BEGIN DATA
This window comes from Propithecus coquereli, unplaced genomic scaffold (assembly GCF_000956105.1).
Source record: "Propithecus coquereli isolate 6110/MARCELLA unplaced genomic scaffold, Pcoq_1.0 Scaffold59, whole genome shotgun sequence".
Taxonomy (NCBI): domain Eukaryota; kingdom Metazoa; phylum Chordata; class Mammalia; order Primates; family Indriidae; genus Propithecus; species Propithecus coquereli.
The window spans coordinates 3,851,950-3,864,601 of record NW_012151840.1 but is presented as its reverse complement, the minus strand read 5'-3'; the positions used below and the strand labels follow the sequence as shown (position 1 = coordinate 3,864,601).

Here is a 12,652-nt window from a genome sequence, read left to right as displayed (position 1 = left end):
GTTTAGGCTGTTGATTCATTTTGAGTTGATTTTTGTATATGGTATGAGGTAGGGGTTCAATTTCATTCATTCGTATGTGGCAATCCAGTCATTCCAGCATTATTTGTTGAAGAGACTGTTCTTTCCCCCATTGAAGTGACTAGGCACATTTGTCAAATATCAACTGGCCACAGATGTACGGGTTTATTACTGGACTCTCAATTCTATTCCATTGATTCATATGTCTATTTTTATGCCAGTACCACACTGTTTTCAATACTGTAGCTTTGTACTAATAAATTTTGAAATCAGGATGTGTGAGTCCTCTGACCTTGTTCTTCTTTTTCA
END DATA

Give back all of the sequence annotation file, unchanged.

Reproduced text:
This window comes from Propithecus coquereli, unplaced genomic scaffold (assembly GCF_000956105.1).
Source record: "Propithecus coquereli isolate 6110/MARCELLA unplaced genomic scaffold, Pcoq_1.0 Scaffold59, whole genome shotgun sequence".
Taxonomy (NCBI): domain Eukaryota; kingdom Metazoa; phylum Chordata; class Mammalia; order Primates; family Indriidae; genus Propithecus; species Propithecus coquereli.
The window spans coordinates 3,851,950-3,864,601 of record NW_012151840.1 but is presented as its reverse complement, the minus strand read 5'-3'; the positions used below and the strand labels follow the sequence as shown (position 1 = coordinate 3,864,601).

Here is a 12,652-nt window from a genome sequence, read left to right as displayed (position 1 = left end):
GTTTAGGCTGTTGATTCATTTTGAGTTGATTTTTGTATATGGTATGAGGTAGGGGTTCAATTTCATTCATTCGTATGTGGCAATCCAGTCATTCCAGCATTATTTGTTGAAGAGACTGTTCTTTCCCCCATTGAAGTGACTAGGCACATTTGTCAAATATCAACTGGCCACAGATGTACGGGTTTATTACTGGACTCTCAATTCTATTCCATTGATTCATATGTCTATTTTTATGCCAGTACCACACTGTTTTCAATACTGTAGCTTTGTACTAATAAATTTTGAAATCAGGATGTGTGAGTCCTCTGACCTTGTTCTTCTTTTTCA